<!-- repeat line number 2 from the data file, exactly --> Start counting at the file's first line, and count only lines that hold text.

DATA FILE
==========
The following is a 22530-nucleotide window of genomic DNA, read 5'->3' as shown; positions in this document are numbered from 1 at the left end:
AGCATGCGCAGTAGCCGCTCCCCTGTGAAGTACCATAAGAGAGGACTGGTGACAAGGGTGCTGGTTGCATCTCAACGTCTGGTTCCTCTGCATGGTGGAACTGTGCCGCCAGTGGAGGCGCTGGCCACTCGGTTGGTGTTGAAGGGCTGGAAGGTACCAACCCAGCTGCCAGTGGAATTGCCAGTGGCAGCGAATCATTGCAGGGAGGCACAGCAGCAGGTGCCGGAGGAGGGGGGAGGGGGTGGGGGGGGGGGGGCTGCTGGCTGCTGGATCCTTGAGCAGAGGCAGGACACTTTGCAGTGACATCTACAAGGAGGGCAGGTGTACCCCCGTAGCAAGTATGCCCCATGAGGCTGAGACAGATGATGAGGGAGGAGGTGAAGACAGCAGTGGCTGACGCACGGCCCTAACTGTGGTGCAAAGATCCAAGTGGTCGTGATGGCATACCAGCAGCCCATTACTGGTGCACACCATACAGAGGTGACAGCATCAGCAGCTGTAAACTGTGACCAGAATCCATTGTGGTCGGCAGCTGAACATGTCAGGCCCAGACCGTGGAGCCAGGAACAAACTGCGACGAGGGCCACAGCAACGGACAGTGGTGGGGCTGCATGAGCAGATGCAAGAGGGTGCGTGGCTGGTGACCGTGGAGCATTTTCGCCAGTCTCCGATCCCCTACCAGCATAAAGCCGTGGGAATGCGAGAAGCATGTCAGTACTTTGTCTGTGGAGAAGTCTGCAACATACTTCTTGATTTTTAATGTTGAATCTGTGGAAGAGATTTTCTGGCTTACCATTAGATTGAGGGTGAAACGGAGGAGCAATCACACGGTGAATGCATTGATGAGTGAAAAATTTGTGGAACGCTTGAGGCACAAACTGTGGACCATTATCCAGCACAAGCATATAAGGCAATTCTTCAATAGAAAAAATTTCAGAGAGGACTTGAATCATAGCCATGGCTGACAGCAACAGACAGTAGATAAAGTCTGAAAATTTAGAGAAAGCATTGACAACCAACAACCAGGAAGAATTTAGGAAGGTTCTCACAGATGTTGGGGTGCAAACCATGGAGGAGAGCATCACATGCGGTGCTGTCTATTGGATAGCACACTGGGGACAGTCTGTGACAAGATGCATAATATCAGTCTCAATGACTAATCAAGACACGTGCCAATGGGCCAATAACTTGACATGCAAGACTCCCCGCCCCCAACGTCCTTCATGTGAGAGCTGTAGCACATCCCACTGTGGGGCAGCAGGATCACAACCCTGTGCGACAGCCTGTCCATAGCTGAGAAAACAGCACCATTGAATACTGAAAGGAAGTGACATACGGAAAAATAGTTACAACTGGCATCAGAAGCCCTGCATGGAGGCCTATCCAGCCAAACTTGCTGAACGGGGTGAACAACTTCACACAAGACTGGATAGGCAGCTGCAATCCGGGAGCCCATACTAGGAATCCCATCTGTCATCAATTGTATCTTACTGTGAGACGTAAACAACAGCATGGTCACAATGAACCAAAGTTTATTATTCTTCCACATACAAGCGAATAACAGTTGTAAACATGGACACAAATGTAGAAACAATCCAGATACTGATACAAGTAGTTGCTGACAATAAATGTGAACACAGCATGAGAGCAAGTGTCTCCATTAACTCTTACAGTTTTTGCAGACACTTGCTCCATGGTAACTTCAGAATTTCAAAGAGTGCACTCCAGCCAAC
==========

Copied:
AGCATGCGCAGTAGCCGCTCCCCTGTGAAGTACCATAAGAGAGGACTGGTGACAAGGGTGCTGGTTGCATCTCAACGTCTGGTTCCTCTGCATGGTGGAACTGTGCCGCCAGTGGAGGCGCTGGCCACTCGGTTGGTGTTGAAGGGCTGGAAGGTACCAACCCAGCTGCCAGTGGAATTGCCAGTGGCAGCGAATCATTGCAGGGAGGCACAGCAGCAGGTGCCGGAGGAGGGGGGAGGGGGTGGGGGGGGGGGGGCTGCTGGCTGCTGGATCCTTGAGCAGAGGCAGGACACTTTGCAGTGACATCTACAAGGAGGGCAGGTGTACCCCCGTAGCAAGTATGCCCCATGAGGCTGAGACAGATGATGAGGGAGGAGGTGAAGACAGCAGTGGCTGACGCACGGCCCTAACTGTGGTGCAAAGATCCAAGTGGTCGTGATGGCATACCAGCAGCCCATTACTGGTGCACACCATACAGAGGTGACAGCATCAGCAGCTGTAAACTGTGACCAGAATCCATTGTGGTCGGCAGCTGAACATGTCAGGCCCAGACCGTGGAGCCAGGAACAAACTGCGACGAGGGCCACAGCAACGGACAGTGGTGGGGCTGCATGAGCAGATGCAAGAGGGTGCGTGGCTGGTGACCGTGGAGCATTTTCGCCAGTCTCCGATCCCCTACCAGCATAAAGCCGTGGGAATGCGAGAAGCATGTCAGTACTTTGTCTGTGGAGAAGTCTGCAACATACTTCTTGATTTTTAATGTTGAATCTGTGGAAGAGATTTTCTGGCTTACCATTAGATTGAGGGTGAAACGGAGGAGCAATCACACGGTGAATGCATTGATGAGTGAAAAATTTGTGGAACGCTTGAGGCACAAACTGTGGACCATTATCCAGCACAAGCATATAAGGCAATTCTTCAATAGAAAAAATTTCAGAGAGGACTTGAATCATAGCCATGGCTGACAGCAACAGACAGTAGATAAAGTCTGAAAATTTAGAGAAAGCATTGACAACCAACAACCAGGAAGAATTTAGGAAGGTTCTCACAGATGTTGGGGTGCAAACCATGGAGGAGAGCATCACATGCGGTGCTGTCTATTGGATAGCACACTGGGGACAGTCTGTGACAAGATGCATAATATCAGTCTCAATGACTAATCAAGACACGTGCCAATGGGCCAATAACTTGACATGCAAGACTCCCCGCCCCCAACGTCCTTCATGTGAGAGCTGTAGCACATCCCACTGTGGGGCAGCAGGATCACAACCCTGTGCGACAGCCTGTCCATAGCTGAGAAAACAGCACCATTGAATACTGAAAGGAAGTGACATACGGAAAAATAGTTACAACTGGCATCAGAAGCCCTGCATGGAGGCCTATCCAGCCAAACTTGCTGAACGGGGTGAACAACTTCACACAAGACTGGATAGGCAGCTGCAATCCGGGAGCCCATACTAGGAATCCCATCTGTCATCAATTGTATCTTACTGTGAGACGTAAACAACAGCATGGTCACAATGAACCAAAGTTTATTATTCTTCCACATACAAGCGAATAACAGTTGTAAACATGGACACAAATGTAGAAACAATCCAGATACTGATACAAGTAGTTGCTGACAATAAATGTGAACACAGCATGAGAGCAAGTGTCTCCATTAACTCTTACAGTTTTTGCAGACACTTGCTCCATGGTAACTTCAGAATTTCAAAGAGTGCACTCCAGCCAAC